Updated December 2021
Has someone ever told you to “stop fixating on revenue?” Chances are probably not. More times than not, the only two metrics CEOs, owners, executives, and sales leaders look at are revenue and gross profit. Unfortunately, looking at just those two numbers can cause your sales growth to become stagnant.
Revenue and gross profit are significant numbers, but stare all you like: you can’t change them. It’s like looking at the scoreboard after the game.
Instead, put some focus around leading and lagging indicators. A lagging indicator is an observable or measurable factor that changes sometime after the economic, financial, or business variable with which it is correlated changes.
A leading indicator can give you clues about success or failure before it’s too late to adjust. It’s more like calling timeouts during the game to discuss what is working or not working, then adjusting.
Take a look at the “The Big 3” of measurement. Those are the number of opportunities, your close rate, and your average deal or account size.
Revenue and gross profit are significant numbers to watch, but here are three other numbers you should be tracking.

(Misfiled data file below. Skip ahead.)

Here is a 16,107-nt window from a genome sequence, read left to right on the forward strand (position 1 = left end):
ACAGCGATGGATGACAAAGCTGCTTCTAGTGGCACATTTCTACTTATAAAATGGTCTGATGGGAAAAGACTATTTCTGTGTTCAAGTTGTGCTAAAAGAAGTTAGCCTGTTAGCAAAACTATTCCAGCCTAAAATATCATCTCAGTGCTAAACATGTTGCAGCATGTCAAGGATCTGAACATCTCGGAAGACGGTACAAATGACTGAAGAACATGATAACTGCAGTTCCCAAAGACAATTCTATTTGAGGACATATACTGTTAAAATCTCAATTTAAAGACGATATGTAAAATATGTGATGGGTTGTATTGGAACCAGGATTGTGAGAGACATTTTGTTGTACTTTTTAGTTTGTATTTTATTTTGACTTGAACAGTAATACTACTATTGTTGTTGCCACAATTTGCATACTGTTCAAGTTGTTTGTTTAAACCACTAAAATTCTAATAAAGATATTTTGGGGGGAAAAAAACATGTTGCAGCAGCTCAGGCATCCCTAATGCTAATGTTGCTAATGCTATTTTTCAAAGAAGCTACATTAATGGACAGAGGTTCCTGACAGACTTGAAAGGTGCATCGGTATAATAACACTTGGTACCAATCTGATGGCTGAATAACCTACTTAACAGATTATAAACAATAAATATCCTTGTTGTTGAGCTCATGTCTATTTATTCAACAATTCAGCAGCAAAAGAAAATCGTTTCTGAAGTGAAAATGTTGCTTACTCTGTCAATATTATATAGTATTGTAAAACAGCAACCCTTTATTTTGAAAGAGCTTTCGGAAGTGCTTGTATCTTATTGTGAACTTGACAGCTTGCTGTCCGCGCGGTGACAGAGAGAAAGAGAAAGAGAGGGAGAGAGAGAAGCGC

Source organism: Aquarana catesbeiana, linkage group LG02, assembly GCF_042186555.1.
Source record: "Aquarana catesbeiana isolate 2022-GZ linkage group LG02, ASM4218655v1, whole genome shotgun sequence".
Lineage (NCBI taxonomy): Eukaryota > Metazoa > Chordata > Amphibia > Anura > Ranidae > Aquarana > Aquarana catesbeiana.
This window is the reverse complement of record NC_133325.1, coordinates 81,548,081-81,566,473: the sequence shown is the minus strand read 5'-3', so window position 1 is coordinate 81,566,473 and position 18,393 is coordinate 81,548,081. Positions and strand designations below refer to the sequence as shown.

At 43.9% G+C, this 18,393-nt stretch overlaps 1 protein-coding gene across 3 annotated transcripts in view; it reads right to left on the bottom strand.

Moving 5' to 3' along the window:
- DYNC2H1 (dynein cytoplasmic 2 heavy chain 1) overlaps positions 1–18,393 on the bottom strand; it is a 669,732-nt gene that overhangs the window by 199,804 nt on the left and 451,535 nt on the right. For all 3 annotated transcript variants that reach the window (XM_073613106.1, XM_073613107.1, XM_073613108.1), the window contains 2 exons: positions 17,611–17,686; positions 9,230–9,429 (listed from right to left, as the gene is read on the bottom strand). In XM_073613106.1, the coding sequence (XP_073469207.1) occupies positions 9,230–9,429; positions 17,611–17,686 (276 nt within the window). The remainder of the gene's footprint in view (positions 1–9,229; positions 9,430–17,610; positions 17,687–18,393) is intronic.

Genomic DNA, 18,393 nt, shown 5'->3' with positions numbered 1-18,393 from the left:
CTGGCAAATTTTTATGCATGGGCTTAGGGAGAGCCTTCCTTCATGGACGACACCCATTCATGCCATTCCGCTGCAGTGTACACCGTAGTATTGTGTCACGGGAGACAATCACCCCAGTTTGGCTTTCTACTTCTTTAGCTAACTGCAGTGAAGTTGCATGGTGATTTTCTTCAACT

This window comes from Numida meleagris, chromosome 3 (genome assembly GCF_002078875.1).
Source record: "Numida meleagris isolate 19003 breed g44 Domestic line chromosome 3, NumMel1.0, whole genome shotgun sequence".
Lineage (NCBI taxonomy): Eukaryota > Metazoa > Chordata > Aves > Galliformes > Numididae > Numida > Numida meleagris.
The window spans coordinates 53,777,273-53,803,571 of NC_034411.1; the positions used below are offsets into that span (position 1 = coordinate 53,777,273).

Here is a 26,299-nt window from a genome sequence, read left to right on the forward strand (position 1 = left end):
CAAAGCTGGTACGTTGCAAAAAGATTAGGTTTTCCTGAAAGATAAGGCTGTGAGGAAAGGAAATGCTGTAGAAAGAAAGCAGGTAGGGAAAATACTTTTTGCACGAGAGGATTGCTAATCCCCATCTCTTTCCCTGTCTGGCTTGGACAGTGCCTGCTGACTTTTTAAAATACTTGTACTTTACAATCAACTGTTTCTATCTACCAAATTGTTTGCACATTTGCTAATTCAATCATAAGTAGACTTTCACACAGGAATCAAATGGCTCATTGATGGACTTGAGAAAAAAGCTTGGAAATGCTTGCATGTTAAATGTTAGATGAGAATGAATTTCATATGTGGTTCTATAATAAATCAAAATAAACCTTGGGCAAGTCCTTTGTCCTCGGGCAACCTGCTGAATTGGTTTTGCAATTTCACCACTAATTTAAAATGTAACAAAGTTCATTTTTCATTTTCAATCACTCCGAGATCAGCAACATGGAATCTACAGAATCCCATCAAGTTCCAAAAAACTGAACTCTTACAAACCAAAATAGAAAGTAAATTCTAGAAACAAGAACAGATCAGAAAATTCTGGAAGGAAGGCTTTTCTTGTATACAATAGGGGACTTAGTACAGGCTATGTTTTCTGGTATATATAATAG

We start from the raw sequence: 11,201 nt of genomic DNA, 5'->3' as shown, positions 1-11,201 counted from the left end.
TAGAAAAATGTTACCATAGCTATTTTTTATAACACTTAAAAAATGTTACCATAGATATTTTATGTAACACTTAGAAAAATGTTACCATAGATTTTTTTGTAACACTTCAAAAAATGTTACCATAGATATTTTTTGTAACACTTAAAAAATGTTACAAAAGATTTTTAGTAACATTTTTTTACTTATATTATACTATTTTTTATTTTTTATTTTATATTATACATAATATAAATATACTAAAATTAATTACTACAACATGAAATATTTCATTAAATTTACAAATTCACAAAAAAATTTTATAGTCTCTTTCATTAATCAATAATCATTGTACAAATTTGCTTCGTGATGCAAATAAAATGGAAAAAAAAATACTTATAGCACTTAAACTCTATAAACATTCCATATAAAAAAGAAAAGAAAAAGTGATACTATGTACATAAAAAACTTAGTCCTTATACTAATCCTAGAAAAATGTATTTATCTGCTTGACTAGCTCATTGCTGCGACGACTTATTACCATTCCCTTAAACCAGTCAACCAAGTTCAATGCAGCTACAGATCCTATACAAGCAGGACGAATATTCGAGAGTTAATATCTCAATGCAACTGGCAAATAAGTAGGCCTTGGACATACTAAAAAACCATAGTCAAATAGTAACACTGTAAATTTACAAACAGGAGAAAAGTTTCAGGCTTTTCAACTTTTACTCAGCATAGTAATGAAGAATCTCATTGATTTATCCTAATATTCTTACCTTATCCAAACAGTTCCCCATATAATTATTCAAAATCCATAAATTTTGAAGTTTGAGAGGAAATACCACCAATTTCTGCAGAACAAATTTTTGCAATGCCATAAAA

Are we pursuing enough opportunities? This is a leading indicator and can be defined in many ways. For example, if a salesperson cannot generate enough opportunities, they will struggle to reach their goal.
Two ways you can help a salesperson increase their number of opportunities are by:
Are we converting the opportunities we find? Even if the salesperson is very active and sees many opportunities, they must have the ability to move them through the pipeline and eventually close them.
Two strategies you can use to help a salesperson increase their close rate are:
Are the opportunities big enough to hit our goals? Even if a salesperson finds enough opportunities and closes them at a decent rate, they will struggle to hit a target if all the deals or accounts are small.
Two things to keep in mind when helping your salespeople with their average deal size:
Determine what your “Big 3” will be, set goals for your salespeople around those metrics, then hold them accountable to those goals. If they consistently hit them, the revenue will follow. A minor shift in focus can lead to increased activity and better predictions on revenue and cash flow.
If the only two metrics you are looking at are revenue and gross profit, your sales will not grow. Instead, focus on your leading and lagging indicators. Make sure your Big 3 are clear, concise, standardized, and understood by your sales team.
Reach to us next to talk about the the Big Three or another top reason why your sales growth has become hindered.